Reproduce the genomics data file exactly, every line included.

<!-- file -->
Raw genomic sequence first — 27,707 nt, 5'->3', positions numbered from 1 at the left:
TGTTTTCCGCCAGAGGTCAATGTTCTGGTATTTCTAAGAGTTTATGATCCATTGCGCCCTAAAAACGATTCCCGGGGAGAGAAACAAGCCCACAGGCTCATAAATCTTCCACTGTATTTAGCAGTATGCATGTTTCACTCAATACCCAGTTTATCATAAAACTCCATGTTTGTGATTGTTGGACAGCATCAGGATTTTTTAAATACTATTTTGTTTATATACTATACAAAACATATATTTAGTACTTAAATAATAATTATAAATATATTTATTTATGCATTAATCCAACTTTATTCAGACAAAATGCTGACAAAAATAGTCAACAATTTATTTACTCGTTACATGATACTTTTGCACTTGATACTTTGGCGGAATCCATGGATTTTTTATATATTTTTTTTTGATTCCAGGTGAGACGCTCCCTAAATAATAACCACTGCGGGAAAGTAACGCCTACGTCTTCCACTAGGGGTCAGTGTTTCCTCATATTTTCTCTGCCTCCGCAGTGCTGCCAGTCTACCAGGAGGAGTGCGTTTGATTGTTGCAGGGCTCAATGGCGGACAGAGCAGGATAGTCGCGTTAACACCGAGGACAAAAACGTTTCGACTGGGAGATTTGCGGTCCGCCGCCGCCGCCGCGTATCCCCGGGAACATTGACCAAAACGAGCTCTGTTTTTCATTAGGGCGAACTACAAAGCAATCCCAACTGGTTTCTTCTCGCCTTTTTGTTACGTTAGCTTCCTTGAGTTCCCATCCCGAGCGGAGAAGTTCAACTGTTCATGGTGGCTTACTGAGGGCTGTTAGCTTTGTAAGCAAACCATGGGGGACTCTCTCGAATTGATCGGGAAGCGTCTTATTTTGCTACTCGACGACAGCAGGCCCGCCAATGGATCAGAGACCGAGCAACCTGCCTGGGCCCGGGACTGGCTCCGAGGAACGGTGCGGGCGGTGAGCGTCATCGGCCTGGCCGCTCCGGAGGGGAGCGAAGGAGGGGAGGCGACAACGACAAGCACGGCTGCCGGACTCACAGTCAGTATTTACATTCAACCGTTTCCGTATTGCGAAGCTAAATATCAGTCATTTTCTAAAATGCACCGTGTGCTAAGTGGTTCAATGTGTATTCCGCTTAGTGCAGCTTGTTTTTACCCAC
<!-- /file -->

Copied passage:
Raw genomic sequence first — 27,707 nt, 5'->3', positions numbered from 1 at the left:
TGTTTTCCGCCAGAGGTCAATGTTCTGGTATTTCTAAGAGTTTATGATCCATTGCGCCCTAAAAACGATTCCCGGGGAGAGAAACAAGCCCACAGGCTCATAAATCTTCCACTGTATTTAGCAGTATGCATGTTTCACTCAATACCCAGTTTATCATAAAACTCCATGTTTGTGATTGTTGGACAGCATCAGGATTTTTTAAATACTATTTTGTTTATATACTATACAAAACATATATTTAGTACTTAAATAATAATTATAAATATATTTATTTATGCATTAATCCAACTTTATTCAGACAAAATGCTGACAAAAATAGTCAACAATTTATTTACTCGTTACATGATACTTTTGCACTTGATACTTTGGCGGAATCCATGGATTTTTTATATATTTTTTTTTGATTCCAGGTGAGACGCTCCCTAAATAATAACCACTGCGGGAAAGTAACGCCTACGTCTTCCACTAGGGGTCAGTGTTTCCTCATATTTTCTCTGCCTCCGCAGTGCTGCCAGTCTACCAGGAGGAGTGCGTTTGATTGTTGCAGGGCTCAATGGCGGACAGAGCAGGATAGTCGCGTTAACACCGAGGACAAAAACGTTTCGACTGGGAGATTTGCGGTCCGCCGCCGCCGCCGCGTATCCCCGGGAACATTGACCAAAACGAGCTCTGTTTTTCATTAGGGCGAACTACAAAGCAATCCCAACTGGTTTCTTCTCGCCTTTTTGTTACGTTAGCTTCCTTGAGTTCCCATCCCGAGCGGAGAAGTTCAACTGTTCATGGTGGCTTACTGAGGGCTGTTAGCTTTGTAAGCAAACCATGGGGGACTCTCTCGAATTGATCGGGAAGCGTCTTATTTTGCTACTCGACGACAGCAGGCCCGCCAATGGATCAGAGACCGAGCAACCTGCCTGGGCCCGGGACTGGCTCCGAGGAACGGTGCGGGCGGTGAGCGTCATCGGCCTGGCCGCTCCGGAGGGGAGCGAAGGAGGGGAGGCGACAACGACAAGCACGGCTGCCGGACTCACAGTCAGTATTTACATTCAACCGTTTCCGTATTGCGAAGCTAAATATCAGTCATTTTCTAAAATGCACCGTGTGCTAAGTGGTTCAATGTGTATTCCGCTTAGTGCAGCTTGTTTTTACCCAC